Query Planner GROUP BY and HAVING clauses optimization ?

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Query Planner GROUP BY and HAVING clauses optimization ?

Jean-Baptiste Gardette
Hi,
Consider the following exemple :

CREATE TABLE t1 (
a TEXT PRIMARY KEY,
b INTEGER);

SELECT *
FROM t1
GROUP BY a
HAVING b > 1;

Will the GROUP BY clause be supressed and HAVING clause be rewritten in
WHERE clause by the optimizer ?

Jean-Baptiste
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Re: Query Planner GROUP BY and HAVING clauses optimization ?

Dominique Devienne
On Tue, Jan 14, 2020 at 2:57 PM Jean-Baptiste Gardette
<[hidden email]> wrote:
> SELECT * FROM t1 GROUP BY a HAVING b > 1;
>
> Will the GROUP BY clause be supressed and HAVING clause be rewritten in WHERE clause by the optimizer ?

My question would be why you wouldn't write it as a WHERE clause in
the first place :)
Sorry, OT, I know. --DD
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Re: Query Planner GROUP BY and HAVING clauses optimization ?

Keith Medcalf
In reply to this post by Jean-Baptiste Gardette

On Tuesday, 14 January, 2020 06:58, Jean-Baptiste Gardette <[hidden email]> wrote:

>Consider the following exemple :

>CREATE TABLE t1 (
>a TEXT PRIMARY KEY,
>b INTEGER);

>SELECT *
>FROM t1
>GROUP BY a
>HAVING b > 1;

>Will the GROUP BY clause be supressed and HAVING clause be rewritten in
>WHERE clause by the optimizer ?

No.  The VDBE code will be generated as you have specified.  The "group by a" will be used to select the index to be used to access the table data, and at the end of the processing of each group of records, the "having b > 1" will be applied to the group to determine whether the group is output.

The PRIMARY KEY constraint on a does not make "a" unique since a is not constrained not null, so there may be multiple records in the same group.

Even if "a" is constrained not null the query is still processed as a group by/having even though each group can only consist of one record even though (and only in that case) the query equivalent to "select * from t1 where b > 1 order by a".

--
The fact that there's a Highway to Hell but only a Stairway to Heaven says a lot about anticipated traffic volume.



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Re: Query Planner GROUP BY and HAVING clauses optimization ?

Jean-Baptiste Gardette
In reply to this post by Jean-Baptiste Gardette
Thank you Dominic and Keith for your replies

The reason i asked this is that i have a query in wich one condition
filtering the recordset involves
an UDF and this UDF needs to be processed after all table filters have
been applied

Illustration :

additionnal table :

CREATE TABLE t2 (
a TEXT PRIMARY KEY,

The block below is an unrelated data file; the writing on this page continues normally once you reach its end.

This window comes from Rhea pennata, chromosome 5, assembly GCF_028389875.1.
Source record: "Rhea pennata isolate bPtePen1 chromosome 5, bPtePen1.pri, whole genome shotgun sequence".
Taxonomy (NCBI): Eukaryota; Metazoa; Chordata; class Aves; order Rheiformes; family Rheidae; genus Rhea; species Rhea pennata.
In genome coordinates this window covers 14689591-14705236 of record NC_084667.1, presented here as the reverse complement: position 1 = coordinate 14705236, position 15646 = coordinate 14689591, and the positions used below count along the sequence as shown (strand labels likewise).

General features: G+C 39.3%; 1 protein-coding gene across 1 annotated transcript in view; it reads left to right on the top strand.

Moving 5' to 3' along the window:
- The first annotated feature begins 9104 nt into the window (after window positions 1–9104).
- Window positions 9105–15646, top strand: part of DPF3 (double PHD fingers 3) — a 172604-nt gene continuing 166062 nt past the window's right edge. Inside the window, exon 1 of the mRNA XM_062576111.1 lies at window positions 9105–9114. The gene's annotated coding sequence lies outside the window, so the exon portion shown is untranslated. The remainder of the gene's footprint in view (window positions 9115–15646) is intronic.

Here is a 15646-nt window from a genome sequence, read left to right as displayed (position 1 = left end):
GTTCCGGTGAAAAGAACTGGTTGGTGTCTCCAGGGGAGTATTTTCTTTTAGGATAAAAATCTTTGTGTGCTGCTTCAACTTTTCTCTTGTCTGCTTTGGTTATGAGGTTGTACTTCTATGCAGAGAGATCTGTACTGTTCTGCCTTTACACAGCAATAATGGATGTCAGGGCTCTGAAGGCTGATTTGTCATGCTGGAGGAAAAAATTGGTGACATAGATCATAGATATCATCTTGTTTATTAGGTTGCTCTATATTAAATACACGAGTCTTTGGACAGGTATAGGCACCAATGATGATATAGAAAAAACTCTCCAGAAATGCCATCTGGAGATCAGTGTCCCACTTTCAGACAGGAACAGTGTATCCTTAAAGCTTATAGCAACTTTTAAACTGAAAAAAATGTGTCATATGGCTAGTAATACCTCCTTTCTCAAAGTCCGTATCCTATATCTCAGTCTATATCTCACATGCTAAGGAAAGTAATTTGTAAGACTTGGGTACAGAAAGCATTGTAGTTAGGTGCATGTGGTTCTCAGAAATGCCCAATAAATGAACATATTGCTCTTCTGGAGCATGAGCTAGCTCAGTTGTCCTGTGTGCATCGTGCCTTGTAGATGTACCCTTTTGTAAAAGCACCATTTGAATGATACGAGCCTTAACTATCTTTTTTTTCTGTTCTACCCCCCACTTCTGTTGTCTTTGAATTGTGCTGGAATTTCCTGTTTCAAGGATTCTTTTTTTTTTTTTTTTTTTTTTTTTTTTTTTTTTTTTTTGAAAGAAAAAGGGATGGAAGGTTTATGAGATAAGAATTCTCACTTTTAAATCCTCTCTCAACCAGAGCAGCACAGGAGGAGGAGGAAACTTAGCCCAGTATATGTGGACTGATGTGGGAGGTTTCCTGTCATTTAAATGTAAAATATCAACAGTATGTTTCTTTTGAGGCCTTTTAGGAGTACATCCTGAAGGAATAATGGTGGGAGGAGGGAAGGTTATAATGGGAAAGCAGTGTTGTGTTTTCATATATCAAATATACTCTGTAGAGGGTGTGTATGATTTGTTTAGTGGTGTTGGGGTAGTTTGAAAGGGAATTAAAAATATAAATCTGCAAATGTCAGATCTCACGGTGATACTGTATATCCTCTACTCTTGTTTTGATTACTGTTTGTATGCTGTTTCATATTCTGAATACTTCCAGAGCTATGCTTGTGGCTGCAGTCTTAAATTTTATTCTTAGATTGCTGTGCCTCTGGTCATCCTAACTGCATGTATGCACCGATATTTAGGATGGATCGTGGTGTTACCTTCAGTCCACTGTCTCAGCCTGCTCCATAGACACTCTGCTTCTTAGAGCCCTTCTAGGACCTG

b INTEGER,
c REAL);

UDF :
proc CallUDF {key} {
    if{[dict exists $myDict $key]} {
       dict get $myDict $key  /* returns a value stored in myDict */
    } else {error}
}
db function CallUDF -deterministic CallUDF

If i do :

SELECT *
FROM t1 CROSS JOIN t2
WHERE t1.b > 10
   AND t2.a = t1.a and t2.c < 0
   AND CallUDF(t2.a) <> 0

Even though "CROSS JOIN" garanties that t2 is traversed after t1 has
been filtered on "t1.b > 10",
it seems there is no garanty when t2 is traversed, that the filter
CallUDF(t2.a) <> 0 is evaluated *after*
filters "t2.b = t1.b and t2.c < 0".

In this case the sole solution we found is :

SELECT *
FROM t1, t2
WHERE t1.b > 10
   AND t2.a = t1.a and t2.c < 0
GROUP BY t2.a
HAVING CallUDF(t2.a) <> 0

Thank again
Jean-Baptiste
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Re: Query Planner GROUP BY and HAVING clauses optimization ?

Simon Slavin-3
On 14 Jan 2020, at 4:14pm, Jean-Baptiste Gardette <[hidden email]> wrote:

> The reason i asked this is that i have a query in wich one condition filtering the recordset involves
> an UDF and this UDF needs to be processed after all table filters have been applied

You cannot guarantee this.  And even if you find a solution that works now, the optimizer in a future version of SQLite might work differently.

Would it be possible to phrase your SELECT as a SELECT with a sub-SELECT ?  Have the sub-SELECT figure out which rows you want in which order, then use a SELECT to apply your UDF to them ?  It is guaranteed that the sub-SELECT is processed before the SELECT.
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Re: Query Planner GROUP BY and HAVING clauses optimization ?

Keith Medcalf

On Tuesday, 14 January, 2020 09:23, Simon Slavin <[hidden email]> wrote:

>Would it be possible to phrase your SELECT as a SELECT with a sub-SELECT
>?  Have the sub-SELECT figure out which rows you want in which order,
>then use a SELECT to apply your UDF to them ?  It is guaranteed that the
>sub-SELECT is processed before the SELECT.

you mean if you do something like this:

select *
  from (
         select *
           from ...
          where ...
       )
 where ...

?